Here's the resulting components.properties prepared from this template by a build targeting JBoss AS 5 in an EAR project named example:


Here's the components.properties prepared for a build targeting JBoss AS 4 in a WAR project named example:


These tokens are applied to the following two component definitions in the Seam component descriptor:

<persistence:managed-persistence-context name="entityManager" auto-create="true"

<persistence:entity-manager-factory name="entityManagerFactory"

Whew! That covers the JPA configuration. For more details on persistence unit configurations in both Java EE and Seam, check out chapter 9 of Seam in Action. I now want to briefly mention the new targets to support deployment to JBoss AS 5 and GlassFish.

JBoss AS 5 and GlassFish targets

As before, the seam-gen project build supports JBoss AS by default. But I'm now able to support both JBoss 4 and JBoss 5 using the same targets by inspecting the JBoss AS 5 installation directory (resolved from jboss.home) to determine which version of JBoss AS is being targeted. I simply check for the presence of a JAR file.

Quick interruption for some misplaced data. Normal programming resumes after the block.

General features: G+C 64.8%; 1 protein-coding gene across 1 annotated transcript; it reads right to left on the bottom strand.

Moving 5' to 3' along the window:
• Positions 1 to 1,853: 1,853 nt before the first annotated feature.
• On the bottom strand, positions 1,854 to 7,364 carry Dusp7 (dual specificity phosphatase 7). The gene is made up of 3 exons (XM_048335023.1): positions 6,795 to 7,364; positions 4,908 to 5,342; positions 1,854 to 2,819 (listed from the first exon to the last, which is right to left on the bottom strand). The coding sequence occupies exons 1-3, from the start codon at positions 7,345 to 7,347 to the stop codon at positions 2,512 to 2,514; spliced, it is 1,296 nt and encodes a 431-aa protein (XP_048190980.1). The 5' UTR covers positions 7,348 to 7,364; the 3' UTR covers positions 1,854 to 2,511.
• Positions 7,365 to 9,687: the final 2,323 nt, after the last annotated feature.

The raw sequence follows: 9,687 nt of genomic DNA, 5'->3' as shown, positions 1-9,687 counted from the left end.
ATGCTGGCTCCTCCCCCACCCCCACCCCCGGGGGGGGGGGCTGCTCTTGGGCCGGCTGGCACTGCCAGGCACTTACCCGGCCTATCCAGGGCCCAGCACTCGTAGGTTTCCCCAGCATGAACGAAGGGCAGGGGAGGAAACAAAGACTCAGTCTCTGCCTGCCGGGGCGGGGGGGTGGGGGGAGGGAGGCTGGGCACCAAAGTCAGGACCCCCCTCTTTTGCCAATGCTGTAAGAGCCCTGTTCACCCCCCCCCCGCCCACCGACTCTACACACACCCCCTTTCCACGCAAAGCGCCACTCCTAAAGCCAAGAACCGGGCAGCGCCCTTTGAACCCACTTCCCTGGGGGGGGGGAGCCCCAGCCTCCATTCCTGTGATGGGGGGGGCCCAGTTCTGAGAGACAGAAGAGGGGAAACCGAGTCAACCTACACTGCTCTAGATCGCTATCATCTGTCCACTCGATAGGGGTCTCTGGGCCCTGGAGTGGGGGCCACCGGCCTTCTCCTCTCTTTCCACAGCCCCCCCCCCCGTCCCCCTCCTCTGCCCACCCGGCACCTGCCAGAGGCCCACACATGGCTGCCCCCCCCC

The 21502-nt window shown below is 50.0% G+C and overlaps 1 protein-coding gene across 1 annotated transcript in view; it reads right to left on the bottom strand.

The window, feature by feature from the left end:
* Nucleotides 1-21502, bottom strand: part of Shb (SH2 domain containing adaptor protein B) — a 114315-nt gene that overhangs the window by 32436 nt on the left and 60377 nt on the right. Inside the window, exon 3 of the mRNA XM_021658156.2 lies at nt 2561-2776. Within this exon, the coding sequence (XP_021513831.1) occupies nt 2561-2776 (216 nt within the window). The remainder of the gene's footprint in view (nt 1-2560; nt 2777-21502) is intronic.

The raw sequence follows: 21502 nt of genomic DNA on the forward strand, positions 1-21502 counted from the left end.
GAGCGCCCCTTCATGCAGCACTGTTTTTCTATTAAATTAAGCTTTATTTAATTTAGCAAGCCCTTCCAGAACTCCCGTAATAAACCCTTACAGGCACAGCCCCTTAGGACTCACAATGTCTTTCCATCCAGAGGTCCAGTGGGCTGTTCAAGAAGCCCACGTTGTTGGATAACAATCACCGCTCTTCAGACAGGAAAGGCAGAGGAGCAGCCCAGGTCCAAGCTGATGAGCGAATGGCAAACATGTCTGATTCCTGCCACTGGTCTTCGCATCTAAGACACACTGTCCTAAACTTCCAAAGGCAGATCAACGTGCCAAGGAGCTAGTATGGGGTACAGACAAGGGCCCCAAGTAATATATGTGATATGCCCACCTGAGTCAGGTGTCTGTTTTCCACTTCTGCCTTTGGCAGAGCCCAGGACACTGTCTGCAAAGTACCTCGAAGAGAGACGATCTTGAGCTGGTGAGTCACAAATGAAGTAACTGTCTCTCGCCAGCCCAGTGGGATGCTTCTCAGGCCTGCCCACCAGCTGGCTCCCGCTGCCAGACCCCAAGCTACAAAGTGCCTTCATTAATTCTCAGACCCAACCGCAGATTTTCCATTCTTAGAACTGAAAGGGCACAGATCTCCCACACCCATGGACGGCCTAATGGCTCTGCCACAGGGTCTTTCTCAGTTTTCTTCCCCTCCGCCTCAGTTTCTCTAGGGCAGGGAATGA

GlassFish does have it's own set of targets. All of the targets that pertain to GlassFish reside in the file glassfish-build.xml at the root of the project. This file is imported into the main Ant build. All of the GlassFish targets are prefixed with gf- and closely mirror the targets for JBoss AS. There are also targets for controlling the GlassFish server. Here's a quick summary of the new targets, which are documented in the glassfish-readme.txt file:

gf-start - Starts GlassFish
gf-debug - Starts GlassFish in debug mode
gf-stop - Stops GlassFish
gf-reboot - Restarts GlassFish
gf-deploy-datasource - Deploys the datasource and connection pool to GlassFish
gf-explode - Deploys the exploded archive to GlassFish (restarts application if already deployed)
gf-hotdeploy - Hot deploys Java classes, Seam components, and web resources
gf-deploy - Deploys the packaged archive to GlassFish
gf-undeploy - Undeploys the exploded or packaged archive from GlassFish